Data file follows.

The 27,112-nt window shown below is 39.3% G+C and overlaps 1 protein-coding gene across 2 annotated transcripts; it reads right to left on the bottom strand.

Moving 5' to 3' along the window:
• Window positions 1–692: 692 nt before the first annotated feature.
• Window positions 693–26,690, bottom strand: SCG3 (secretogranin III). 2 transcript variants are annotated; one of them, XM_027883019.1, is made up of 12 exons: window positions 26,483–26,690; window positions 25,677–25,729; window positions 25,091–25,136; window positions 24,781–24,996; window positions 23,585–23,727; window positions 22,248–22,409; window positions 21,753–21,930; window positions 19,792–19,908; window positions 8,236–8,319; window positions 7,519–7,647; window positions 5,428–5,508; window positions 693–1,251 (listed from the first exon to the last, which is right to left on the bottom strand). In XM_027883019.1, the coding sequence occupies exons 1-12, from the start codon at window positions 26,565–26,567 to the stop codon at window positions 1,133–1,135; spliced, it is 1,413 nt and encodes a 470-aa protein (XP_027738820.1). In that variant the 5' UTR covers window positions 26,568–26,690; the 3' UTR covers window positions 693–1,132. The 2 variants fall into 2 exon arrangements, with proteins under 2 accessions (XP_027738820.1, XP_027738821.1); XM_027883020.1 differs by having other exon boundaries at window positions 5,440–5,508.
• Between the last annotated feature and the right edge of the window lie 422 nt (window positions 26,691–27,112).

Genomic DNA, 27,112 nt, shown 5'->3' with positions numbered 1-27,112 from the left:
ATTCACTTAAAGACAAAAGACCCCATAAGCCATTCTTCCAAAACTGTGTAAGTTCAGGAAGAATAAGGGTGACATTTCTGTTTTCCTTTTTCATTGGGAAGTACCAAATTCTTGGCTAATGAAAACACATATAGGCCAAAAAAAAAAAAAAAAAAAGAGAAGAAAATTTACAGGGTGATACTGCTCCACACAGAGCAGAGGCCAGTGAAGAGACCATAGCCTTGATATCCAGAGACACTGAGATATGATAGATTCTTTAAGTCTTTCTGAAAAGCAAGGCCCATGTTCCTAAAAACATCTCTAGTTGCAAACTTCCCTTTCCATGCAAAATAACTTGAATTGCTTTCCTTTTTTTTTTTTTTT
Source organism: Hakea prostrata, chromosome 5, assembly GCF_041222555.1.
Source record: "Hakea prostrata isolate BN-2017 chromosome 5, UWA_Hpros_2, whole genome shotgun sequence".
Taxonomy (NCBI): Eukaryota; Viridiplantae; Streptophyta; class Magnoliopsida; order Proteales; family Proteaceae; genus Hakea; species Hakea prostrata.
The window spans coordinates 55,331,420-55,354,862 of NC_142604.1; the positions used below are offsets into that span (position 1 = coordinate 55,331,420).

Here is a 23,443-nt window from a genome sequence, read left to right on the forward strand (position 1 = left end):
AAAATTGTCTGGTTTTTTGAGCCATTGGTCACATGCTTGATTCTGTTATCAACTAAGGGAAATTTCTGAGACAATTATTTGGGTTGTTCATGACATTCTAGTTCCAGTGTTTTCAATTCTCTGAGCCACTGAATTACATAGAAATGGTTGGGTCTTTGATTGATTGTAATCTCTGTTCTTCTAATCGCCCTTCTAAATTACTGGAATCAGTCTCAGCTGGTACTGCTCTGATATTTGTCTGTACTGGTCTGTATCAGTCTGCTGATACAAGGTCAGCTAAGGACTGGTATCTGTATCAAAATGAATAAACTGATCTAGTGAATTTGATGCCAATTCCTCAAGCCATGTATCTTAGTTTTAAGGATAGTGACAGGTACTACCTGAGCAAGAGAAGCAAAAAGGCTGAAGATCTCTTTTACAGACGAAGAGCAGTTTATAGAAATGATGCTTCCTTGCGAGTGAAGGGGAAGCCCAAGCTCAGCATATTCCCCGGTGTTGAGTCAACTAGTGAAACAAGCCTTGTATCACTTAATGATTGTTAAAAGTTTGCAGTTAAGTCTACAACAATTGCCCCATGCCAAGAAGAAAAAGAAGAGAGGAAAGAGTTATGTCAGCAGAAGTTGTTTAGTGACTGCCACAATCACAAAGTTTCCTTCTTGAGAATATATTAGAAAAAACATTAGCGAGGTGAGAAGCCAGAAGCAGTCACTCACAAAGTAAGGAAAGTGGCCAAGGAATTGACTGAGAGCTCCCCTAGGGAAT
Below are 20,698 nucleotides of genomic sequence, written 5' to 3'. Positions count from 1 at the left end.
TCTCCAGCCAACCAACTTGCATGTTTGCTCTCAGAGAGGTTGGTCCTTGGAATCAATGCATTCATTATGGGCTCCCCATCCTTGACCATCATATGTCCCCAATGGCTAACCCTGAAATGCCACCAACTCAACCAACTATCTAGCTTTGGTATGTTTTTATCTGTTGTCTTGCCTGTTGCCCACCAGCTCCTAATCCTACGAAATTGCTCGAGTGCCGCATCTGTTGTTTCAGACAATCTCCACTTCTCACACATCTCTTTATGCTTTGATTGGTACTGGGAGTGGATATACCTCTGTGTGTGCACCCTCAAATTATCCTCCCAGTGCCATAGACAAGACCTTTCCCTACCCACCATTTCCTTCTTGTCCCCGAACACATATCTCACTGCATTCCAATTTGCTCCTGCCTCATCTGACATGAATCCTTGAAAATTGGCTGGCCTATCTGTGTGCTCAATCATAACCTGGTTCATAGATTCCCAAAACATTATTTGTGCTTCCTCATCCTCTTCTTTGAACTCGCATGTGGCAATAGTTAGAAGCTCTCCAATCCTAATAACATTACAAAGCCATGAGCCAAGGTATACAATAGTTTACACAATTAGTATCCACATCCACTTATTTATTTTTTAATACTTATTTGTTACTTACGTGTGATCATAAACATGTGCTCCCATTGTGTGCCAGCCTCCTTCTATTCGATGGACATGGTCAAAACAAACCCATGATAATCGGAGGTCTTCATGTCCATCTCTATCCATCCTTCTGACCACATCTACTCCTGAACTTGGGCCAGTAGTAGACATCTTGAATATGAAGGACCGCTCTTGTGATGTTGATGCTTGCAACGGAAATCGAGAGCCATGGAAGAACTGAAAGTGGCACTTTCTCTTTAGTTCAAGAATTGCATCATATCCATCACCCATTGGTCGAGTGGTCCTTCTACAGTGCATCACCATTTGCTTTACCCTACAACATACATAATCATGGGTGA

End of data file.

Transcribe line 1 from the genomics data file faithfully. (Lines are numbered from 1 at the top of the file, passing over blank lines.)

The 27,112-nt window shown below is 39.3% G+C and overlaps 1 protein-coding gene across 2 annotated transcripts; it reads right to left on the bottom strand.